Socialist Worker

Reports round-up

Issue No. 2458

Warehouse workers in Wednesbury

Warehouse workers in Wednesbury (Pic: Martin Lynch)

Protest against Dixons Carphone job losses

Protesters gathered outside a Dixons Carphone distribution centre in Wednesbury in the West Midlands last Friday.

Boss and Bullingdon Club member Sebastian James  wants to get rid of 500 workers after Dixons’ merger with Carphone Warehouse. They have been offered relocation 90 miles away.

CWU union member Pesh said, “I’m disgusted. Where is their care for the workers who made Dixons’ profits?”

Ian Murray

Anger at Sports Direct warehouse

Around 250 people gathered in Shirebrook Town Square, North Derbyshire, last Saturday to to express their anger at a Sports Direct warehouse.

It employs 4,000 people but 85 percent are agency workers on zero hours contracts. The majority are eastern European.

Although some people made racist comments, and the racist EDL had threatened to come, the rally went off peacefully.

Socialist James Eaden addressed the crowd, stressing that it was vital to blame the bosses and not Polish workers.

Jeannie Robinson

Meeting to prevent Tory Islamophobia

Around 200 people took part in an important conference last Saturday examining and campaigning against the government’s Prevent strategy.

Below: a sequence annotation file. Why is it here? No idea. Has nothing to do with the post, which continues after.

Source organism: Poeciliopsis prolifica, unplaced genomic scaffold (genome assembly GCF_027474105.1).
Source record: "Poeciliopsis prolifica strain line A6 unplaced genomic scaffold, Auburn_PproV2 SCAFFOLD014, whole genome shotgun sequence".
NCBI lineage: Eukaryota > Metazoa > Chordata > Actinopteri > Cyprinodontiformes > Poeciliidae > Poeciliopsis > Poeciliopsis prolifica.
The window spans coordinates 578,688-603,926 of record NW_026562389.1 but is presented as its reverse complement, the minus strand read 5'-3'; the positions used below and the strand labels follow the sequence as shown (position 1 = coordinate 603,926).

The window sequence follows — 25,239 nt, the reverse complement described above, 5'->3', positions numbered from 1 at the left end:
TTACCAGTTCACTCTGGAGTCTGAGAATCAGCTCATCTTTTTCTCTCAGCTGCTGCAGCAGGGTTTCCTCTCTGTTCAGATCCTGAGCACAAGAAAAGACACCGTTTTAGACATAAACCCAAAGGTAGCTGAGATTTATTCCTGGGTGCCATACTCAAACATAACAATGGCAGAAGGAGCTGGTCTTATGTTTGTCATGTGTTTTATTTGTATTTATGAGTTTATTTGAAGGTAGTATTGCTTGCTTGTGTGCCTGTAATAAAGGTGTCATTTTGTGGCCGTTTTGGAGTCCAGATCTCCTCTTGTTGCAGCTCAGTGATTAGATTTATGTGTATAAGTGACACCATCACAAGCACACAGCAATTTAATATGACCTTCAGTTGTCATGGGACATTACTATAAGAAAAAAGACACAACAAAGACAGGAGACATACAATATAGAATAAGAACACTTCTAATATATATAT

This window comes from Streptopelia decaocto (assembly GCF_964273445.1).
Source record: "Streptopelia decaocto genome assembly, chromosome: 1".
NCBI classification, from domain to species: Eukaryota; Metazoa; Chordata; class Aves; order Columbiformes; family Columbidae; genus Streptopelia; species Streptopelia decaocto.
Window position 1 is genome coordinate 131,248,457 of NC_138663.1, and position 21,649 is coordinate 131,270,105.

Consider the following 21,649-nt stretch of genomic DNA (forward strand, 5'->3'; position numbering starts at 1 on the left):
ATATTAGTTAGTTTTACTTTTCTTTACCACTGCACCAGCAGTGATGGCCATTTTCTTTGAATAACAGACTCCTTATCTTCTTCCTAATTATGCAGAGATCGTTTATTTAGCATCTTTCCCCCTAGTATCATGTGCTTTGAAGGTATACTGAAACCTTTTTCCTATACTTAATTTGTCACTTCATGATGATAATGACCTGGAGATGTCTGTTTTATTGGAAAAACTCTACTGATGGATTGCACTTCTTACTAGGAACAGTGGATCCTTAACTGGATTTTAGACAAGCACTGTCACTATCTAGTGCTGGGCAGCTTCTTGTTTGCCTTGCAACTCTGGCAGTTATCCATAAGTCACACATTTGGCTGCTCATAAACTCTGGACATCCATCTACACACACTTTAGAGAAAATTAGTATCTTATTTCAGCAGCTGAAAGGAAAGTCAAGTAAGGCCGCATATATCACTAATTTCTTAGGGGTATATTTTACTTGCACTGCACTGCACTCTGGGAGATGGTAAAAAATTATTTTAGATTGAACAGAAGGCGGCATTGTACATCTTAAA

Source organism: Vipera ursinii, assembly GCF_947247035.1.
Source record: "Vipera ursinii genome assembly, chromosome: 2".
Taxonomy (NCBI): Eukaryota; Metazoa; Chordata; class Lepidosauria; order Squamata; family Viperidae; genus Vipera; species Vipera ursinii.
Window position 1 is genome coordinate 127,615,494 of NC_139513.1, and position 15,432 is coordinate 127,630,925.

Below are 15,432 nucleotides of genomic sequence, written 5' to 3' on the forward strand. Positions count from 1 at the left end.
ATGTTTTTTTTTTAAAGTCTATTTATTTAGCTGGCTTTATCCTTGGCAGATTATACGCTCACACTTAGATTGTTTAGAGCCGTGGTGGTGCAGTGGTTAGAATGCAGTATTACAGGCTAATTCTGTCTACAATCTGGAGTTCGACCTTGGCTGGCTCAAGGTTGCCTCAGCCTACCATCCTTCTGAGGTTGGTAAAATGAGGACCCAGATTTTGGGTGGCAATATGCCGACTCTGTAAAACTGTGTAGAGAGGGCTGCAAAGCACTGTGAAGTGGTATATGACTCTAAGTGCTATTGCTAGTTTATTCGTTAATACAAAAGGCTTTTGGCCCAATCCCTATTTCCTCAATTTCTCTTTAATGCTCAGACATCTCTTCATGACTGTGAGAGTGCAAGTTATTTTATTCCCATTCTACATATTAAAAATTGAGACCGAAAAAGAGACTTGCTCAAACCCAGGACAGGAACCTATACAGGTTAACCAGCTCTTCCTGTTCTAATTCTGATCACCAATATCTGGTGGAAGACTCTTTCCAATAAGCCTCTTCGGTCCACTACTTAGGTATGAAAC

It was organised by the Islamic Human Rights Commission and supported by the UCU union, Cage and others.

Prevent means Muslims are monitored for “extremist” ideas—defined as hostility to “British values”. All who oppose British foreign policy are automatically “suspicious”.

Freedom rides again in Sheffield

South Yorkshire Freedom Riders were set to stage a protest in Sheffield on Tuesday of next week.

The action marks one year since transport police arrested Freedom Riders George Arthur and Tony Nuttall during a demonstration at Sheffield train station.

Protesters will meet at the station at 12 noon.

School workers win living wage fight in Camden

Some 280 school kitchen assistants won a 39 percent pay rise following a battle for the London Living Wage (LLW) at Camden council.

The Unison union members employed by contractors Caterlink have secured a rise from £6.60 to £9.15 an hour. 

Camden Unison has held meetings and protests. Nearly 100 Caterlink workers joined the union—up from just 23.

Cleaners working for contractors OCS at law firm Withers also won the LLW last week, after calling a protest.

Trades councils meet up in Crewe

About 80 trade unionists from trades councils and county associations met last weekend in Crewe for the annual trade union councils conference.

There was a screening of Still the Enemy Within and a discussion with ex-miner Steve Hammill on the opening night. They passed motions supporting National Gallery and Tata Steel workers. Others called for regional marches against austerity and an inquiry into Orgreave.

Nina Hammill, secretary Crewe trades union council

Anti-fascists out in Dudley

Unite Against Fascism (UAF) activists opposed a march by racist football fans in Dudley last Saturday.

Trade unionists, mosque representatives and church leaders rallied behind a UAF LGBT against Islamophobia banner.

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Article information

Tue 16 Jun 2015, 16:36 BST
Issue No. 2458
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